I decided to make a list of the most reliable new cars that are available on the UK market, using the pretty damn powerful, LeaseFetcher search function.
I’m going to keep you in suspense. Read my blog about the most reliable cars I've found here.
Does toothpaste remove scratches?
It might sound like I’ve lost my mind, but there’s a widely held belief that toothpaste can help remove scratches on the surface of your car.
Ever the sucker for wacky old wives’ tales, I thought I’d do some more research into this and find out if there was any truth behind the mystery.
It turns out there might be a smidgen of truth to the tale, after all.
You can find out more in my blog, Does Toothpaste Remove Scratches?.
How to fix deep scratches on a car
Removing scratches on a car isn’t usually that difficult – but it does depend on how deep they’ve gone down into the protective layers and paintwork of your car. There are usually three or four layers of finish to your car:
- The basic, bare metal of the car
- The primer/ undercoat layer
- The paint layers of the car
- The top clear coat layers of the car
Deep scratches that go as deep as the paintwork but not as far as the bare metal of the body panel can usually be fixed with a top-up paint pen and a can of clear coat spray. Scratches that hit the bare metal layer of your car are much more serious and will probably need to be fixed by a bodyshop or a professional.
I look at how to fix deep scratches on a car in my blog.
How to repair scrapes on a car
Personally, I’d define a scrape as damage that covers a wide area but isn’t that deep. Scrapes usually just affect the first couple of clear coat layers of the car’s finish, so they can be easily fixed with a handy can of clear coat layers.
That’s not to say that some scrapes aren’t deep – if you can see bare metal, you’re probably in trouble. Seeing bare metal means a potentially expensive trip to the garage or bodyshop.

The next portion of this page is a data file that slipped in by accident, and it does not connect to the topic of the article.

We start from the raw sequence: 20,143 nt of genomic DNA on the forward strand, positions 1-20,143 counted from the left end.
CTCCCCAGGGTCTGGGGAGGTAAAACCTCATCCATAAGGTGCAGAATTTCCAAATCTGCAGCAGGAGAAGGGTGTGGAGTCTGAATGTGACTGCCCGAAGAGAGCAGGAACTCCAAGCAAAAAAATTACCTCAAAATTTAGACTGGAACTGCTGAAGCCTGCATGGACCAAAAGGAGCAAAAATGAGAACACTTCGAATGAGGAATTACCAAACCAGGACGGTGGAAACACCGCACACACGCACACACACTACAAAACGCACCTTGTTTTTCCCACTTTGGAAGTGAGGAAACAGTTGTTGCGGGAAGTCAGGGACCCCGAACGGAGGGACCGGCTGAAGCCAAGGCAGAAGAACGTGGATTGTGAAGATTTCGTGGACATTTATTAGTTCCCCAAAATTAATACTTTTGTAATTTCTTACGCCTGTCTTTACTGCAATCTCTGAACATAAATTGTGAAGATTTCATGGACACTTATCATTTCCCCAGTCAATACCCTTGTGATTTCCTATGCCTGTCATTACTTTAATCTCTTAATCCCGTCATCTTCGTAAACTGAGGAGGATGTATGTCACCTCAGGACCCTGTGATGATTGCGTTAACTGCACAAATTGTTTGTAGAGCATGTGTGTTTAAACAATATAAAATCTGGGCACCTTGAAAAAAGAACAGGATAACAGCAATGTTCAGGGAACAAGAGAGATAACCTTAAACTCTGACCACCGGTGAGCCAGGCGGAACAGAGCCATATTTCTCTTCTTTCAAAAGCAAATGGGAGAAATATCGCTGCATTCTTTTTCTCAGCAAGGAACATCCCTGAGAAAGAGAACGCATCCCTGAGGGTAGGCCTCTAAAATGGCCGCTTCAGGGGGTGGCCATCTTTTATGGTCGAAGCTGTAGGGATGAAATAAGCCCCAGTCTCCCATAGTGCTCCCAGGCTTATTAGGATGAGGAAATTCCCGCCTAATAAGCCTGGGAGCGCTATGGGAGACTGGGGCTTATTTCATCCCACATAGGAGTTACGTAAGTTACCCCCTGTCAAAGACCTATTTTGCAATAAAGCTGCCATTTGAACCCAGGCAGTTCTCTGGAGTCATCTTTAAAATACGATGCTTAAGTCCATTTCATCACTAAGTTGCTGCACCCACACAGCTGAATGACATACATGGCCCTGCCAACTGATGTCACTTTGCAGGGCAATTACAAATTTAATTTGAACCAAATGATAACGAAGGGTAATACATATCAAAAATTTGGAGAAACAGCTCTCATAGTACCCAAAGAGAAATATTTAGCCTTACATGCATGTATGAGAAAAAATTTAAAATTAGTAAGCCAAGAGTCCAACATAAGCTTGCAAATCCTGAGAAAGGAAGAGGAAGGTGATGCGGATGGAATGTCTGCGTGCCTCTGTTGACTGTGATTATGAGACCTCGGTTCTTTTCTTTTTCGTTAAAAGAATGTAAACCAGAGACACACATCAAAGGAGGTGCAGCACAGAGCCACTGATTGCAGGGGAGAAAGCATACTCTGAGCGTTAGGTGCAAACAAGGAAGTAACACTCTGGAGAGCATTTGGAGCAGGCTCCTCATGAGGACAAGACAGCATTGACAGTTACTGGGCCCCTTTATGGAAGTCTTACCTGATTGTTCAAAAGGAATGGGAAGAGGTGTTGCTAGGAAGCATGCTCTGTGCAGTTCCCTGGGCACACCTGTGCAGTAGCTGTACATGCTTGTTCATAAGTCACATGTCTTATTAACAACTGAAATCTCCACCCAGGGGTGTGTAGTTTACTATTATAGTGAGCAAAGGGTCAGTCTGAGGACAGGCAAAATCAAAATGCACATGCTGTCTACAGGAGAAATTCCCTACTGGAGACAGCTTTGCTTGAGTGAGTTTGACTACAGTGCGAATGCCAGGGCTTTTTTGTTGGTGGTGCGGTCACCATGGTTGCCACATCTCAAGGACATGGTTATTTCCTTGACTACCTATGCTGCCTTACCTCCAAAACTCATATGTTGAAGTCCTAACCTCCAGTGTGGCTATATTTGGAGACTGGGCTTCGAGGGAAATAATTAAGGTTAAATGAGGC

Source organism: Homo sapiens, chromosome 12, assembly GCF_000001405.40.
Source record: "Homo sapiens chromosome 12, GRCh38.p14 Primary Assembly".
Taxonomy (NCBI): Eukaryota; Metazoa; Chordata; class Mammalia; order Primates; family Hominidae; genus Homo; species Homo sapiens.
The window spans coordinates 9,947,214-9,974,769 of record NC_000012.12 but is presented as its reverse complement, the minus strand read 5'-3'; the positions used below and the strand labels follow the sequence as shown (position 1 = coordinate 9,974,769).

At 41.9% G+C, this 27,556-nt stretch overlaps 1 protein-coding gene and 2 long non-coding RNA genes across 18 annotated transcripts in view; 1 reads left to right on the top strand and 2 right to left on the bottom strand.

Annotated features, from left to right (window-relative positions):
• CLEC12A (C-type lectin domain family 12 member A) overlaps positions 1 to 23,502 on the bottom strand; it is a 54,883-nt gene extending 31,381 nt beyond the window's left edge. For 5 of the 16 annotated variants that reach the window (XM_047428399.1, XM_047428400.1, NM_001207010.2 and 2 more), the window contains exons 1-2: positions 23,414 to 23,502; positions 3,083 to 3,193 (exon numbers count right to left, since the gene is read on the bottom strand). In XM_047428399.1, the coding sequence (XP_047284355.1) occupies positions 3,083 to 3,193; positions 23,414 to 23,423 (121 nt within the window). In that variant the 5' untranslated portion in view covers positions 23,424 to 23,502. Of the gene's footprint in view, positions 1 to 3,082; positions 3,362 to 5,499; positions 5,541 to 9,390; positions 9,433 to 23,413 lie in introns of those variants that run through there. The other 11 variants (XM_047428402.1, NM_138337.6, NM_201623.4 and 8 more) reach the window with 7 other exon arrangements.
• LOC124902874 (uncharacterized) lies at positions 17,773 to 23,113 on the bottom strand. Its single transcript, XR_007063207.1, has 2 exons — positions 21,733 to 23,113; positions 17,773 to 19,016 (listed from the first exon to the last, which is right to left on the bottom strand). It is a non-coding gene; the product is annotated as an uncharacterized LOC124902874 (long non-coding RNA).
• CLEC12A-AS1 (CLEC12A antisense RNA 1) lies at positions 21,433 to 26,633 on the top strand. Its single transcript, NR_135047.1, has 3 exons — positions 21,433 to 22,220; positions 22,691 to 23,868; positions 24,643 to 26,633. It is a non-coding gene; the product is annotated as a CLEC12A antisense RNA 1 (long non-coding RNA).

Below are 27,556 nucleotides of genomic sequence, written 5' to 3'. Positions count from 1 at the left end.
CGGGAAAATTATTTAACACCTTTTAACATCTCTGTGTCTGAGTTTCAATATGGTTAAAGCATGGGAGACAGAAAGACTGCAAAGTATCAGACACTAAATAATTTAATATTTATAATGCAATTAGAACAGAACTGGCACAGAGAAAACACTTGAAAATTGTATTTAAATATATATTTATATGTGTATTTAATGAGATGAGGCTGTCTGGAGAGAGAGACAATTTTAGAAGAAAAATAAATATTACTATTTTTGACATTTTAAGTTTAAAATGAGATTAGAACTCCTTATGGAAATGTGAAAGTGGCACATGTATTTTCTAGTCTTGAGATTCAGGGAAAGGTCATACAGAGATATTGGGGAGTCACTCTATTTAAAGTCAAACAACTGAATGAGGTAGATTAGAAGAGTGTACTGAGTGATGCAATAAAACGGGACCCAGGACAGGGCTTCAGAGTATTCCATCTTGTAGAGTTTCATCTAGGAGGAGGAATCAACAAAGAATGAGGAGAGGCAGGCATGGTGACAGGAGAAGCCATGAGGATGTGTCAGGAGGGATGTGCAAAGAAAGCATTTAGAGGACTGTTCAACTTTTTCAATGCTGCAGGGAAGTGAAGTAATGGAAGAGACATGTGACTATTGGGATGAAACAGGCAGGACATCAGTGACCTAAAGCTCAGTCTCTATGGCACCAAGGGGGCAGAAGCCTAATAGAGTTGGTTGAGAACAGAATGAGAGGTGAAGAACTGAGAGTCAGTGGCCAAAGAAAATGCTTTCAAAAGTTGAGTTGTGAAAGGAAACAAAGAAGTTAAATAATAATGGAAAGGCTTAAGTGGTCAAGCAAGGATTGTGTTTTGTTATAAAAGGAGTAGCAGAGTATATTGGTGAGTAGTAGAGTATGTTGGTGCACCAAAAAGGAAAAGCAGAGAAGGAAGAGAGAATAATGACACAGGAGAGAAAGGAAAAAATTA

I’ve written a guide about how to repair shallow scrapes on a car which can help you through the process!
How much does it cost to repair car scratches
So, if you’ve got a scratch on your car, how much does it cost to fix it?
In my blog, How Much Does It Cost To Repair Car Scratches, I look at the amount of money it will cost you to repair your car scratches. I’ve tackled this question from the angle of DIY repairs and also professional repairs, so I’ve given you the prices for both.
Check it out here and get clued up on what your scratch repairs might cost.
Car warning lights
We’ve all been driving along and noticed one of those terrifying car warning lights flick on.
They can often seem like you need a code book to determine what they actually are, so what do these strange hieroglyphs that appear on your dashboard at the most awkward times mean?
You’re in luck, because I’ve decided to write you a cheat sheet about car warning lights.
What does a car warranty cover?
A car warranty is essentially a type of guarantee that says car manufacturers will repair or replace a new car, if there are any problems with it over the particular period of time that the warranty runs for.
Warranties are useful when it comes to protecting you from unexpected repair bills.
The good news is that most car manufacturers rely on warranties as promotional tool for their cars, so they’re often in competition with each other to net leasers and buyers. This means that most warranties are pretty extensive and you can get some good deals if you shop around a bit and check out different manufacturers.
You can find out more about what a car warranty covers in my blog.
Top 10 common car repairs
Luckily (although it might not seem it at the time if it happens to you) some car repairs are more common than others. This means that they’ll actually be easier to fix – and probably less expensive to get sorted. The 10 most common car repairs that I’ve found over my time running a lot of cars and doing my own research are:
- Fitting new tyres
- Fixing the brakes
- Changing the oil or oil filter
- Replacing the battery
- Aligning the wheels
- Tuning up the engine
- Replacing windscreen wiper blades
- Adding antifreeze
- Replacing the air filter
- Regular maintenance and servicing
In my blog, I explore these in more detail and give you all the info you need to fix them.